We are living through two crises, for the price of three, thanks to the authorities.
The first crisis was the massive overextension of borrowing in the Credit bubble, which low interest rates and loose banking regulation, off balance sheet financing and a culture of buy now pay later fuelled in the early years of this century. Government led this movement, making extensive use of off balance sheet financing itself.
The second crisis is the gathering slump, brought about by the authorities calling a belated time on the credit bubble with high interest rates and tougher banking regulation. They decided to change the attitude of buying things on credit in the private sector.
One of the reasons we are making such slow progress in sorting out the recession is the authorities are still unclear which of these two problems they are fighting, and which is the priority for their attention. Part of their actions are designed to stop another Credit bubble, actions which make it more difficult to turn round the slump.
It might be helpful to recap the main actions being taken by the UK authorities and to categorise them into one or other of the crises they are trying to tackle.
These were lifted to higher levels and kept there to curb the Credit Crunch. Rather late in the day these have now been lowered to tackle the recession they have helped create. It will take time for the beneficial impact of lower rates to work through. In the meantime the very low interest rates now make it more difficult to banks to attract and keep deposits, at a time when the Regulator wishes the banks to become more dependent on deposits as a source of funds.
These have recently been raised and more strictly enforced by the Regulator. This is a policy to prevent another Credit bubble, which will make the downturn worse.
The proposals to increase the amount banks hold in cash and bonds is designed to fight the Credit bubble and to improve confidence in the banks. It will not help them extend more loans.
Money market activity
This has changed substantially from the very tight money to fight Credit expansion which brought the slump on, to much looser money, to begin to combat recession.
The recent proposals may assist in expanding bank lending and therefore increasing bank deposits, an essential prerequisite for recovery.
New share capital for banks
Given the likely rate of loss in the current nationalised banks this is unlikely to lead to more lending. The danger is it will allow banks to take longer to cut their costs and improve their business models, something they need to do quickly.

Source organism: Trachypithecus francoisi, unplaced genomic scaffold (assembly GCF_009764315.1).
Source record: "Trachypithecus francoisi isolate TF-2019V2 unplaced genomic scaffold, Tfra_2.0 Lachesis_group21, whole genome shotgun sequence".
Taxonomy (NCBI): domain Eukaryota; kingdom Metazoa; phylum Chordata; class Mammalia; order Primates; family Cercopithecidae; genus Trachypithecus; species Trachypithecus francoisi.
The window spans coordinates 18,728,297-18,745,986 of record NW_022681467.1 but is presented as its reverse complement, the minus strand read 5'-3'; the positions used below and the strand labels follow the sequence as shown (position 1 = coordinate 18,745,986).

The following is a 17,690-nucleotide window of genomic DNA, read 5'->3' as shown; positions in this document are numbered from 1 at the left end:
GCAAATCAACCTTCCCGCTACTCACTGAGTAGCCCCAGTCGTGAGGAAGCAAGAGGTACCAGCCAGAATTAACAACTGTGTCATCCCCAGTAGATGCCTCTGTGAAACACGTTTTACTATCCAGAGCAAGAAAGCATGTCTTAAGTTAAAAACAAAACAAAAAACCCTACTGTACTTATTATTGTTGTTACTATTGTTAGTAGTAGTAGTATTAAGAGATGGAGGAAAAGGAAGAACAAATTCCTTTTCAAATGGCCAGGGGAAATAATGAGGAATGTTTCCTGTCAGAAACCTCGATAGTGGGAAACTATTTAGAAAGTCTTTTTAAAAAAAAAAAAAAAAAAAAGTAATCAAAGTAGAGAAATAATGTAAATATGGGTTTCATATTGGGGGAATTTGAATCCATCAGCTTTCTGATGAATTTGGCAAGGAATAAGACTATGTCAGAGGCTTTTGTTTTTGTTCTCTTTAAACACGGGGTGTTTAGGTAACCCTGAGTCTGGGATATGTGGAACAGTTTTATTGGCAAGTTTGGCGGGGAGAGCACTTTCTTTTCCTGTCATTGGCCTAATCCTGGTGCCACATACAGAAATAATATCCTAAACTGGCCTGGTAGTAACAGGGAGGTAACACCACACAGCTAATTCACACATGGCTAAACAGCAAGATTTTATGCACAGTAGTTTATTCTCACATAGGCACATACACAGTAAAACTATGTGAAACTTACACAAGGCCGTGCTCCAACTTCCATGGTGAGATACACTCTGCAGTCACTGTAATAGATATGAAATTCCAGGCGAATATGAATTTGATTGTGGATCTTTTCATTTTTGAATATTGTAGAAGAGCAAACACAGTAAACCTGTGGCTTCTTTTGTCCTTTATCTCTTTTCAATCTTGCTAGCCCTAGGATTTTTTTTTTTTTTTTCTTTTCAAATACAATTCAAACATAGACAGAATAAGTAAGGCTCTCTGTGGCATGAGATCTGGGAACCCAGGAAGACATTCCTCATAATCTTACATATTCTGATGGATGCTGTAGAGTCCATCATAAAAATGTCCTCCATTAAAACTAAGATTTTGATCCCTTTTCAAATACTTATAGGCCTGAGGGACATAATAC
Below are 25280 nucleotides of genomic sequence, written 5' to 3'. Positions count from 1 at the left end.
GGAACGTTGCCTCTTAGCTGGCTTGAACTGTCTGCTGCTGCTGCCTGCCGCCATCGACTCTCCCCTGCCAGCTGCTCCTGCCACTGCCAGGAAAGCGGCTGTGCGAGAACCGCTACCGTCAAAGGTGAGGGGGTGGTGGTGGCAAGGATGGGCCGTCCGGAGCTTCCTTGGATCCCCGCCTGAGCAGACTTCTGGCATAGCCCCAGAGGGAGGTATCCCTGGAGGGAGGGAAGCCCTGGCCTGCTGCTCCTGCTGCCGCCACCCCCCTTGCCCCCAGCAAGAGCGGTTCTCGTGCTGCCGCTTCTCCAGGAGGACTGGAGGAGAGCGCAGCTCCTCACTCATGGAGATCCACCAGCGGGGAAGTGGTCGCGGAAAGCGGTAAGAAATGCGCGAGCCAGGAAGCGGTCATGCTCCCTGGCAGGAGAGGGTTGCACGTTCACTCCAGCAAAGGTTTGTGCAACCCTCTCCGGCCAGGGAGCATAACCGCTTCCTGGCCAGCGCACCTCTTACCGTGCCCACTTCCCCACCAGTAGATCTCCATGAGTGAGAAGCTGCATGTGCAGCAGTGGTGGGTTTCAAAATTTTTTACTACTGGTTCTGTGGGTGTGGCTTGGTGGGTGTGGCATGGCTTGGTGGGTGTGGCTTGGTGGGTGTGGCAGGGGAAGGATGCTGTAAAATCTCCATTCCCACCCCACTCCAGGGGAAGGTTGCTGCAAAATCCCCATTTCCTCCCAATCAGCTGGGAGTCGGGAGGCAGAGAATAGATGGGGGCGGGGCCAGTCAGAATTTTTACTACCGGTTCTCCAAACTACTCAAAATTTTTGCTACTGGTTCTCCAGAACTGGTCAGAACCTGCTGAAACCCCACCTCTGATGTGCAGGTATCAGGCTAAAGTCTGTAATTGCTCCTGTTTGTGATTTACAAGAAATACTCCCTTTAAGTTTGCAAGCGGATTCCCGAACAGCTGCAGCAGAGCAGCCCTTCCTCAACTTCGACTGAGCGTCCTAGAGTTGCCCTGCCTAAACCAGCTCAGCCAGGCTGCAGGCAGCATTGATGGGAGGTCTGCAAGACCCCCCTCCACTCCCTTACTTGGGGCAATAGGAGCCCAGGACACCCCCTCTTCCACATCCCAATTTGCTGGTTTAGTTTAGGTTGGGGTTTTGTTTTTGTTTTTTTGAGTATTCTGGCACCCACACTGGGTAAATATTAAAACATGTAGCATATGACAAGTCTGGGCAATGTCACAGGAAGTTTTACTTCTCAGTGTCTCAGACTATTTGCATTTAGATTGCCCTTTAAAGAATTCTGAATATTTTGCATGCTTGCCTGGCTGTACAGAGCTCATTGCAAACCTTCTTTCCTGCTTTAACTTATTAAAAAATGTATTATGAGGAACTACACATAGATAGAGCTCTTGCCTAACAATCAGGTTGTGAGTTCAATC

This was designed to boost demand and therefore economic activity. It is failing to do so, as it did not put any new money into people’s pockets. Income tax reductions would have been better. Not all of it would have been spent, but people do need to repair their own balance sheets before they can spend more.
Increased public spending
This is also designed to boost demand. It will do to a modest extent. Some of the spending schemes are going to take a long time to get up and running, as they are large capital projects with long planning and legal processes to go through before any contract is let.
This is a very mixed picture, showing the confusion by the authorities over what they are trying to do. In the meantime the rapid deterioration in the real economy is making the task of turnround more difficult. There are a number of ways the downturn is gaining its own momentum.
The banks remain weak. They may well have to write more off their corporate loan books and their property loan books, as asset values continue to slide and as trading businesses experience more difficulties. As the banks are strapped for cash to lend, they are likely to force more companies into bankruptcy, which in turn leads to bigger loan losses for the banks, further undermining their ability to lend to others.
Many companies are experiencing unusually large reductions in demand. This forces them to sack more people, as there is nothing for all the employees to do and insufficient money coming in from customers to pay the wages. The more people who are laid off, the less people will spend. Those sacked have less money to spend, and those still in jobs want to repay debt or save as they feel insecure.
Companies find potential customers cannot raise the money to buy the goods, or find there is no trade insurance and credit to lubricate transactions. They have to become more suspicious of their suppliers, and require prompter payment from customers to minimise the risk of loss. The tightening of trade credit adds to the financing woes of business.
So how does the government break the damaging cycle? It needs to make sure all its policies towards the banks are designed to encourage more normal lending levels. It needs to maximise the favourable impact on jobs and activity that its spending creates, it needs to control its overall borrowing, allowing for the cyclical increase in the borrowing requirement, so that it can continue to finance itself sensibly.
I will write more about the bad bank/good bank idea tomorrow. I would advise the government to be very cautious about such an approach. The last thing we want is to saddle the taxpayer with all the bad debts of the banks, letting them go back to making big profits and paying big bonuses freed of many potential losses from past business mistakes. You cannot solve the problem of bad debts by transferring them from banks to taxpayers.